Q6.32 What language(s) do you and your sponsor use to communicate? Mainly grunts until the first cup of tea or coffee is out of the way, then we move on to monosyllabic English, followed by complete sentences once the caffeine kicks in.
Q6.33 Do you and your sponsor have any shared financial responsibilities? If yes, please provide details below. He earns the money, I spend it.
Q10.1 Have you or any dependents applying with you been convicted of any criminal offence in the UK or any other country? Does the great San Diego orange heist of 1972 count? I only pedaled the getaway tricycle; my brother is the one who went over the wall into the next door neighbour’s garden and actually removed the oranges from the tree. Besides, no charges were ever brought against any members of the Nautilus Street Gang.
This is your future on the line. Do not fall into the trap of assuming anyone has a sense of humour. Keep your answers simple, short and to the point. Applying for a visa is serious business.
For anyone who may be about to begin the process, I can guarantee that there will be days when you’ll want to crawl into bed with the covers over your head and wish it would go away. Always remember that at the end of the day all of the hassle and expense (oh, the expense!) are worth it. Keep your eyes on the goal, and remember to save everything – I mean everything – from your first application. It will come in handy when filling out the extension two and a half years later.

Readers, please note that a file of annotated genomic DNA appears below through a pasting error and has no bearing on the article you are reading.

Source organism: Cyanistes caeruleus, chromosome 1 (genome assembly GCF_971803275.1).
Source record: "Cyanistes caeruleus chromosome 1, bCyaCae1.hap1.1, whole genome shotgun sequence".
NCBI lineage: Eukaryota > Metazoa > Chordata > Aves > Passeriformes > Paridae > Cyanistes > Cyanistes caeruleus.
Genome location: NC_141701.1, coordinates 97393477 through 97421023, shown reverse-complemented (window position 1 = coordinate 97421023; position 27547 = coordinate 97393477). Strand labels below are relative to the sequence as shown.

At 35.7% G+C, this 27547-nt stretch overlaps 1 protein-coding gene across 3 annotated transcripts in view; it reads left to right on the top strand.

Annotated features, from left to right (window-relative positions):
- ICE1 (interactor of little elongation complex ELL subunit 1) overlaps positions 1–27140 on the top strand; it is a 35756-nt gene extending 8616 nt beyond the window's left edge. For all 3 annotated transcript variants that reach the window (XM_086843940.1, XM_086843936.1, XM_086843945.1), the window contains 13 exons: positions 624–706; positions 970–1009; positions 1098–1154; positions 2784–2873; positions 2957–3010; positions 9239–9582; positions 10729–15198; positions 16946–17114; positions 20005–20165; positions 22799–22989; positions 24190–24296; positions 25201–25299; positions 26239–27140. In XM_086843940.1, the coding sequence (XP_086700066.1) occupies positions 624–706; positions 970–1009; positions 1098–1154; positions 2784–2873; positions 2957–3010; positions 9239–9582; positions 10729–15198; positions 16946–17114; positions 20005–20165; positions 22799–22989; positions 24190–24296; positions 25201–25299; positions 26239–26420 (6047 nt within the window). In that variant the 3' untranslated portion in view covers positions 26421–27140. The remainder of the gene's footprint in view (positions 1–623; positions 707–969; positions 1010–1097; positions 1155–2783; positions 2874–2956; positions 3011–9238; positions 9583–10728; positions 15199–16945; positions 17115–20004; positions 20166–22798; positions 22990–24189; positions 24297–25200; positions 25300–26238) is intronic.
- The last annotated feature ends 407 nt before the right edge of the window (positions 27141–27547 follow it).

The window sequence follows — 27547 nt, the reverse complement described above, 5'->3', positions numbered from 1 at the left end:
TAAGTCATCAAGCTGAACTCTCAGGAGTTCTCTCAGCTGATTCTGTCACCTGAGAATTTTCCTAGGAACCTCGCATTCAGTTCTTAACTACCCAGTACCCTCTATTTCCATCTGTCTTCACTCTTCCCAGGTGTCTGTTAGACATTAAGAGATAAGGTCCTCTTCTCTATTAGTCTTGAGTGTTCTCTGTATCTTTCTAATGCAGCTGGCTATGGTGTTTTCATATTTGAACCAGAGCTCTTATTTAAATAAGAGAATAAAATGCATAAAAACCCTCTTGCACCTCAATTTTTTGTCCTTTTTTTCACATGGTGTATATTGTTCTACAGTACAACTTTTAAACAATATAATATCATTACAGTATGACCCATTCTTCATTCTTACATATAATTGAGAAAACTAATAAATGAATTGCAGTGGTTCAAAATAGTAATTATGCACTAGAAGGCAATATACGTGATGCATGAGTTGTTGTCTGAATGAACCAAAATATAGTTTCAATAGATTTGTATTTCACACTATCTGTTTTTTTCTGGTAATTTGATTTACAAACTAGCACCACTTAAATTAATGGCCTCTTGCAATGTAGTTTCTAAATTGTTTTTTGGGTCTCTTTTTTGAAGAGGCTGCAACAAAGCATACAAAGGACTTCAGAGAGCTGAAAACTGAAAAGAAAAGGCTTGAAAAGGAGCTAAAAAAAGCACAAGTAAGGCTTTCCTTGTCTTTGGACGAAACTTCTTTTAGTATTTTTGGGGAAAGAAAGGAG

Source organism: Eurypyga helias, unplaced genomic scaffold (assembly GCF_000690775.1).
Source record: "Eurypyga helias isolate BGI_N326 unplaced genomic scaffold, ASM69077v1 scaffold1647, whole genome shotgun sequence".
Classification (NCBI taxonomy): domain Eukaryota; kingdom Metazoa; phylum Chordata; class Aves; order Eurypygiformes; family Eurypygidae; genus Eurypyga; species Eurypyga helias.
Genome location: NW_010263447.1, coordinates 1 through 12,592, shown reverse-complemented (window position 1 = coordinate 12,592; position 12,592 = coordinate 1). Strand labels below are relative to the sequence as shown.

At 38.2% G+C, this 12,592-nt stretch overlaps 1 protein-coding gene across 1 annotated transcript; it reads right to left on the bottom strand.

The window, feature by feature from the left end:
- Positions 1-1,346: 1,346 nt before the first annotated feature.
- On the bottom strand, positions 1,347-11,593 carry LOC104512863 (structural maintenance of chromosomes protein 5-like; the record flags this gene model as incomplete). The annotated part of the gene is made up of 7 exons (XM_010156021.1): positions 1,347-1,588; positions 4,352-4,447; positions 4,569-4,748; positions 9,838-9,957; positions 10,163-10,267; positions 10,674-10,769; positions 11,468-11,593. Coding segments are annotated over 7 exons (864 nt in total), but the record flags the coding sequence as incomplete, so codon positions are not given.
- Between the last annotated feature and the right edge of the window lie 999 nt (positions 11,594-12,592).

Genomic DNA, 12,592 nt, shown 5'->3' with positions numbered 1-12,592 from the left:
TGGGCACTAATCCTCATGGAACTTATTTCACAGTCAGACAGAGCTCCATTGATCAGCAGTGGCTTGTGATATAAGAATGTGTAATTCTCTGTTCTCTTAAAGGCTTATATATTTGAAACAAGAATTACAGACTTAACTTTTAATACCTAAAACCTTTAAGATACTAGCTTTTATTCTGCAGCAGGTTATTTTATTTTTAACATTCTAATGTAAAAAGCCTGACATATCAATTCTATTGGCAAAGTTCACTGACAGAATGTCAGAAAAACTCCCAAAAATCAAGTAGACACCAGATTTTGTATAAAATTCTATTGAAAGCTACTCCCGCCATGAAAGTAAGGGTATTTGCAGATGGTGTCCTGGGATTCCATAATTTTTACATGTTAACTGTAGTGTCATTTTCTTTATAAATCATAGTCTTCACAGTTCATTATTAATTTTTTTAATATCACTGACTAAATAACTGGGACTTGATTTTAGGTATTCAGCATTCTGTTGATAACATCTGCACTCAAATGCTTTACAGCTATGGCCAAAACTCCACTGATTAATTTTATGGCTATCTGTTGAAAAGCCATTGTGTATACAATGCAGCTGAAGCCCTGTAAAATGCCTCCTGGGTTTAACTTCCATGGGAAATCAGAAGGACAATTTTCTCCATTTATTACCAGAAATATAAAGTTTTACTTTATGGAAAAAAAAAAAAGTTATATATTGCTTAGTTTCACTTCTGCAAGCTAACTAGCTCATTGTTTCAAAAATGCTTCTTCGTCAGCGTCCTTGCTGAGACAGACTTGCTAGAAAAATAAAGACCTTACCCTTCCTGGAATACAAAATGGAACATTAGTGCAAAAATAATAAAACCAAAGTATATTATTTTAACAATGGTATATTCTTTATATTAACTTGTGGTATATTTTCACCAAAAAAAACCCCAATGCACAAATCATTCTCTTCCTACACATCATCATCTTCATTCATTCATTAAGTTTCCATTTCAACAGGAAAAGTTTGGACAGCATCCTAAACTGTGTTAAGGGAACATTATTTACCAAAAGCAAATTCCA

Recently my visa extension was approved, and I now have leave to remain for another two and a half years. Toward the end of that time I will finally be able to apply for permanent settlement. The application process is stressful, there’s no doubt about it, but in the end it is just a small blip of time out of the rest of your lives together. Comfort yourself with that thought, and with the certain knowledge that it isn’t just you – everyone looks like a hardened criminal in those horrible visa photos.
“Do not anticipate trouble or worry about what may never happen. Keep in the sunlight.” ~ Benjamin Franklin